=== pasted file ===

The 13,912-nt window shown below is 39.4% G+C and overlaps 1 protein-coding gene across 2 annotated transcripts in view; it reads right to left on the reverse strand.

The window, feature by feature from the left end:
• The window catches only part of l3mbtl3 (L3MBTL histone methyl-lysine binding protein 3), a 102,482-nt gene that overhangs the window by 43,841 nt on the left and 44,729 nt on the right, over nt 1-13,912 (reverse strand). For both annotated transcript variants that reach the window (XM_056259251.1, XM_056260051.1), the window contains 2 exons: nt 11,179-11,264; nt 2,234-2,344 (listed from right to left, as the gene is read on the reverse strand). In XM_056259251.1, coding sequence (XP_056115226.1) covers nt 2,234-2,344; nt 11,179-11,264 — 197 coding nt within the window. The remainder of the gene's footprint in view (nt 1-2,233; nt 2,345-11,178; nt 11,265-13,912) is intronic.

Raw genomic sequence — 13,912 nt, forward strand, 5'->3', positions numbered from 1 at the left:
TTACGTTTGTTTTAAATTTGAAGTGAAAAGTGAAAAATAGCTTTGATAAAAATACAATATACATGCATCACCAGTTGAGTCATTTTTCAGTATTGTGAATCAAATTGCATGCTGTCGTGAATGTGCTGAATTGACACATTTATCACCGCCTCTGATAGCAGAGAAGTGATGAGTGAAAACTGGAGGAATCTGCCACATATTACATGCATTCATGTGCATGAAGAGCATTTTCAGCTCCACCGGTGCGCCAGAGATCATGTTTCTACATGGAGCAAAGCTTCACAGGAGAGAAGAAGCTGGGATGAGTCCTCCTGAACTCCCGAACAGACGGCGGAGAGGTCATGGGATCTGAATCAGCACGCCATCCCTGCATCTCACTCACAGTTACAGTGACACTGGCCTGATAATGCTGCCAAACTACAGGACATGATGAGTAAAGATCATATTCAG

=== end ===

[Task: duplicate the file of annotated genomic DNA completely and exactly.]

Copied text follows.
The 13,912-nt window shown below is 39.4% G+C and overlaps 1 protein-coding gene across 2 annotated transcripts in view; it reads right to left on the reverse strand.

The window, feature by feature from the left end:
• The window catches only part of l3mbtl3 (L3MBTL histone methyl-lysine binding protein 3), a 102,482-nt gene that overhangs the window by 43,841 nt on the left and 44,729 nt on the right, over nt 1-13,912 (reverse strand). For both annotated transcript variants that reach the window (XM_056259251.1, XM_056260051.1), the window contains 2 exons: nt 11,179-11,264; nt 2,234-2,344 (listed from right to left, as the gene is read on the reverse strand). In XM_056259251.1, coding sequence (XP_056115226.1) covers nt 2,234-2,344; nt 11,179-11,264 — 197 coding nt within the window. The remainder of the gene's footprint in view (nt 1-2,233; nt 2,345-11,178; nt 11,265-13,912) is intronic.

Raw genomic sequence — 13,912 nt, forward strand, 5'->3', positions numbered from 1 at the left:
TTACGTTTGTTTTAAATTTGAAGTGAAAAGTGAAAAATAGCTTTGATAAAAATACAATATACATGCATCACCAGTTGAGTCATTTTTCAGTATTGTGAATCAAATTGCATGCTGTCGTGAATGTGCTGAATTGACACATTTATCACCGCCTCTGATAGCAGAGAAGTGATGAGTGAAAACTGGAGGAATCTGCCACATATTACATGCATTCATGTGCATGAAGAGCATTTTCAGCTCCACCGGTGCGCCAGAGATCATGTTTCTACATGGAGCAAAGCTTCACAGGAGAGAAGAAGCTGGGATGAGTCCTCCTGAACTCCCGAACAGACGGCGGAGAGGTCATGGGATCTGAATCAGCACGCCATCCCTGCATCTCACTCACAGTTACAGTGACACTGGCCTGATAATGCTGCCAAACTACAGGACATGATGAGTAAAGATCATATTCAG